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Dragon TV brings speech recognition to Panasonic’s 2013 Smart TVs


March 25, 2013

Panasonic's 2013 Smart TV lineup, including the flagship ZT60 series, will have speech rec...

Panasonic's 2013 Smart TV lineup, including the flagship ZT60 series, will have speech recognition powered by Dragon TV

Nuance Communications has been spreading the wings of its Dragon line of speech recognition software beyond the desktop with products like the Dragon Drive! platform designed for in car use. Now it’s making its way into the living room with its Dragon TV platform giving Panasonic’s 2013 Smart TV line the ability to listen and talk.

When Panasonic unveiled its 2013 Smart TV lineup at CES in January, including its flagship ZT60 series, voice recognition was one of the listed features. Nuance’s announcement that it is its technology under the hood provides more details on just what this means.

Specifically designed for Smart TVs and set-top boxes, Nuance’s Dragon TV platform is designed to allow viewers to control their TV using natural language. Using their voice, users can change channels, control the volume, search the program guide for a particular program or actor, and search the web via the TV’s browser. Voice commands can also be used in the Smart TVs' email, Skype and social media applications.

Conversely, Dragon TV’s text-to-speech capabilities also allows onscreen text such as show synopses and TV menu options to be read aloud – something that should prove handy for those with limited vision or reading skills.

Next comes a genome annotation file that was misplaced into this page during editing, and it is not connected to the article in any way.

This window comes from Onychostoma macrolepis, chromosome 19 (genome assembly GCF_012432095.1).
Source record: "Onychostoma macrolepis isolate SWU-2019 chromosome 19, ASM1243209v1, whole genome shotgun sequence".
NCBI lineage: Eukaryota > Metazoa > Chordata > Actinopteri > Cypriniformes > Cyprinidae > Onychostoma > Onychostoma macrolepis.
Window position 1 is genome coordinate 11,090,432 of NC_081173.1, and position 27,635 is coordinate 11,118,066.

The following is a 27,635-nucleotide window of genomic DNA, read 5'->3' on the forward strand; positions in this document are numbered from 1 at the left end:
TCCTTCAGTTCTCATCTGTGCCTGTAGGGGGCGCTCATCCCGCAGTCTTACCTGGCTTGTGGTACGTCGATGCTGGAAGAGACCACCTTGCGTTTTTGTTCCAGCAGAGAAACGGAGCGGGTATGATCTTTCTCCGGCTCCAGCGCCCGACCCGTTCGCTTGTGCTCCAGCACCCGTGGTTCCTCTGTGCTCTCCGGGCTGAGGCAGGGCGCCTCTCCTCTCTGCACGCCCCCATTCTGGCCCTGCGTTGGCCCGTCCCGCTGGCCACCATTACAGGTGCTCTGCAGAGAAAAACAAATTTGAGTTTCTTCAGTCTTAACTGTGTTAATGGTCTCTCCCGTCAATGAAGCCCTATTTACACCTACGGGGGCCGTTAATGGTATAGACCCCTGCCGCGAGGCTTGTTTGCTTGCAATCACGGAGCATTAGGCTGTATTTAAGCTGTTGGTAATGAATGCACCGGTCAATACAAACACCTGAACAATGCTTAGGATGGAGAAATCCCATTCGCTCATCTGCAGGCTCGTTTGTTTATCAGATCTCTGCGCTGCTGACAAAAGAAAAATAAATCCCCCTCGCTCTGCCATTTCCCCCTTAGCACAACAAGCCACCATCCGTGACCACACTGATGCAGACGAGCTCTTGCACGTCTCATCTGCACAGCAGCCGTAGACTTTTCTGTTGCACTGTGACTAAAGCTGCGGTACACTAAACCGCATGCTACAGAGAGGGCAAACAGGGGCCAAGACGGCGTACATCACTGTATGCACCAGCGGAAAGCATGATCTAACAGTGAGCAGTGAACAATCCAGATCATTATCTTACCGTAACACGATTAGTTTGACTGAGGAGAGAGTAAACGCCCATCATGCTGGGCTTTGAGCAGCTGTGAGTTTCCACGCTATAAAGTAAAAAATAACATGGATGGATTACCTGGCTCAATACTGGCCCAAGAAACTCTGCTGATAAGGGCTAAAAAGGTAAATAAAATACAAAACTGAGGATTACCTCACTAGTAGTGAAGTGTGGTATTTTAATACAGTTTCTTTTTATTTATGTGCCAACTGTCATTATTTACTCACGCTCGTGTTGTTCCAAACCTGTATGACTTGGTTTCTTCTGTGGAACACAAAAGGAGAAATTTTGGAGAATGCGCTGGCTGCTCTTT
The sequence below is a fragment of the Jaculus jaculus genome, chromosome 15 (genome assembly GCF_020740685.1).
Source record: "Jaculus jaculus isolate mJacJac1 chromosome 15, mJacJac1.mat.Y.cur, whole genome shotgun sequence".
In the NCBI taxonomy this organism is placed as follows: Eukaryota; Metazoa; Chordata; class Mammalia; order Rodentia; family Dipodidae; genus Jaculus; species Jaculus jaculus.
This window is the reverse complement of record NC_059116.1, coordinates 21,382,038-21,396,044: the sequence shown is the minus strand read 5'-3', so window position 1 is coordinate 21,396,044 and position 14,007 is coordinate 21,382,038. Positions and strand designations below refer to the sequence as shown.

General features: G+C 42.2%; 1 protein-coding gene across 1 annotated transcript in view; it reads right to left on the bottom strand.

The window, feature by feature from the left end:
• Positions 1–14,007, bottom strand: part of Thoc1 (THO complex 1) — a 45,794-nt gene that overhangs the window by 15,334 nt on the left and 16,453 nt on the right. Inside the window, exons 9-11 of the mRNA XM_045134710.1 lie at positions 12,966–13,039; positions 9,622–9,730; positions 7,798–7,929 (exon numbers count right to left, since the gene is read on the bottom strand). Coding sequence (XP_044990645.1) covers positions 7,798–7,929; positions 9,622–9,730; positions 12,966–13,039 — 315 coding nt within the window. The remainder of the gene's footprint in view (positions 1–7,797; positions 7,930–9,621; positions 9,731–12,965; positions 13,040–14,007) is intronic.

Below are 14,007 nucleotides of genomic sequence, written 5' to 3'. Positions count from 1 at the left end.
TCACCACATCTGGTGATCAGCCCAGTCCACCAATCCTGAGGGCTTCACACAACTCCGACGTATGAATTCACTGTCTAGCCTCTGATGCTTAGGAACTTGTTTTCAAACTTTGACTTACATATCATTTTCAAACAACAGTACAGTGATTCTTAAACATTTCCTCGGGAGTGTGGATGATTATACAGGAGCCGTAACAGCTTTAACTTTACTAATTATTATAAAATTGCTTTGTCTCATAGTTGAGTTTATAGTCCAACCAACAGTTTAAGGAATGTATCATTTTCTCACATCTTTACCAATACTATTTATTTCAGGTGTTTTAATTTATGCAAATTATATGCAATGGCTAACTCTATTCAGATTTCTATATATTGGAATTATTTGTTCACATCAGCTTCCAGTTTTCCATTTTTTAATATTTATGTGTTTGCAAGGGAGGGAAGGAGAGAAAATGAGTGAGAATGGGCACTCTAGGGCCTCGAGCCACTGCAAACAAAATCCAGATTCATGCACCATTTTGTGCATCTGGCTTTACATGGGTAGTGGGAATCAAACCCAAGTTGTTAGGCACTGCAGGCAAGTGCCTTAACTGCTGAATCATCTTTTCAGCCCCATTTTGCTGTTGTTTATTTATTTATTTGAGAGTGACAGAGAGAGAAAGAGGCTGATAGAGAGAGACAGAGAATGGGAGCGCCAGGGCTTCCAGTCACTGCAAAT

It’s been a while since I personally tried any Dragon speech recognition software, but I'd expect some training of the system is still required to allow it to get a handle on an individual’s speech patterns and accent.

Panasonic’s Dragon TV-enabled LED and plasma Smart TVs will be introduced over the Northern Hemisphere spring.

Source: Nuance Communications

About the Author
Darren Quick Darren's love of technology started in primary school with a Nintendo Game & Watch Donkey Kong (still functioning) and a Commodore VIC 20 computer (not still functioning). In high school he upgraded to a 286 PC, and he's been following Moore's law ever since. This love of technology continued through a number of university courses and crappy jobs until 2008, when his interests found a home at Gizmag.   All articles by Darren Quick
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